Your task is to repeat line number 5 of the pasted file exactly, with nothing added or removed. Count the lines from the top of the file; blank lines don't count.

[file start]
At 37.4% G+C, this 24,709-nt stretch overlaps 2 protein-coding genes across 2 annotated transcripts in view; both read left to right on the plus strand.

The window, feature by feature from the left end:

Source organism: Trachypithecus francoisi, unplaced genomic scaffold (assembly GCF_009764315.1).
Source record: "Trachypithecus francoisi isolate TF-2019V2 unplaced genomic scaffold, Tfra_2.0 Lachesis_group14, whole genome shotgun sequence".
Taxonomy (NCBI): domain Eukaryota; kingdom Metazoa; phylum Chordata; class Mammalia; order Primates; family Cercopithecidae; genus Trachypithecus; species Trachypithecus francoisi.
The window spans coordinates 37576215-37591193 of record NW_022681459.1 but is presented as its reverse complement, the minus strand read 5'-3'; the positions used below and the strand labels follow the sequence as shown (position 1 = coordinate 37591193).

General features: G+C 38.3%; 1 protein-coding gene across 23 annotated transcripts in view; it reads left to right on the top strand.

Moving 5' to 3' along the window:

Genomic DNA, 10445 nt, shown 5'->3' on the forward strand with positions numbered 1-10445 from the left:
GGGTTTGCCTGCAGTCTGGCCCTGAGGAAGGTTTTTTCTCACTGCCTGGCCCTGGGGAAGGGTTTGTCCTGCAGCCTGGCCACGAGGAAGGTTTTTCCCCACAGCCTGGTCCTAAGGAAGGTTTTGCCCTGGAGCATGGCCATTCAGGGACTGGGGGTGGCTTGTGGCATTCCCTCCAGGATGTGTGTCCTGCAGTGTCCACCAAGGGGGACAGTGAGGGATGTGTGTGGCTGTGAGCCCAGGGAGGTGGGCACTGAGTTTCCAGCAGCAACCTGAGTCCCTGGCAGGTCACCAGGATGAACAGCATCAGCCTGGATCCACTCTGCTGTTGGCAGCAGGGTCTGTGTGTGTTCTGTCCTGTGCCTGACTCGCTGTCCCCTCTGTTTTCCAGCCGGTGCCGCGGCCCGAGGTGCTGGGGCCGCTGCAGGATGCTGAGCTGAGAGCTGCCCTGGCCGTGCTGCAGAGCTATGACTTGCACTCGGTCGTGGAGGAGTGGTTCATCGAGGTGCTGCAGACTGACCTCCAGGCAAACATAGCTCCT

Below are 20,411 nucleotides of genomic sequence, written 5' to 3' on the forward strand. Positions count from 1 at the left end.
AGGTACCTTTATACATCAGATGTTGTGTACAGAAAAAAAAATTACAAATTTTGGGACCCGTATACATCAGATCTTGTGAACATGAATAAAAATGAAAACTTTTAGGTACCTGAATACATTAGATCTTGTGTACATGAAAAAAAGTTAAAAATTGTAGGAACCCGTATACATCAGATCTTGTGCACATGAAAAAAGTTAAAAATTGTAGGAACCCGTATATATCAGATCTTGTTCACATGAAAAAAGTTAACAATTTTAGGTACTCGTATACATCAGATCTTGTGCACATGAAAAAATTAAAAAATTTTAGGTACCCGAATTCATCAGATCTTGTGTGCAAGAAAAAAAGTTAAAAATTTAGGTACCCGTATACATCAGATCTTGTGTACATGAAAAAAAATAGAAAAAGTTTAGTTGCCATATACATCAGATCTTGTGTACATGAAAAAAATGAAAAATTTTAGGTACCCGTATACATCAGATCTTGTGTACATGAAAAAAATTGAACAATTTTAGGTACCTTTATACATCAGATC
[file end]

Taxonomy (NCBI): domain Eukaryota; kingdom Metazoa; phylum Chordata; class Mammalia; order Primates; family Cercopithecidae; genus Trachypithecus; species Trachypithecus francoisi.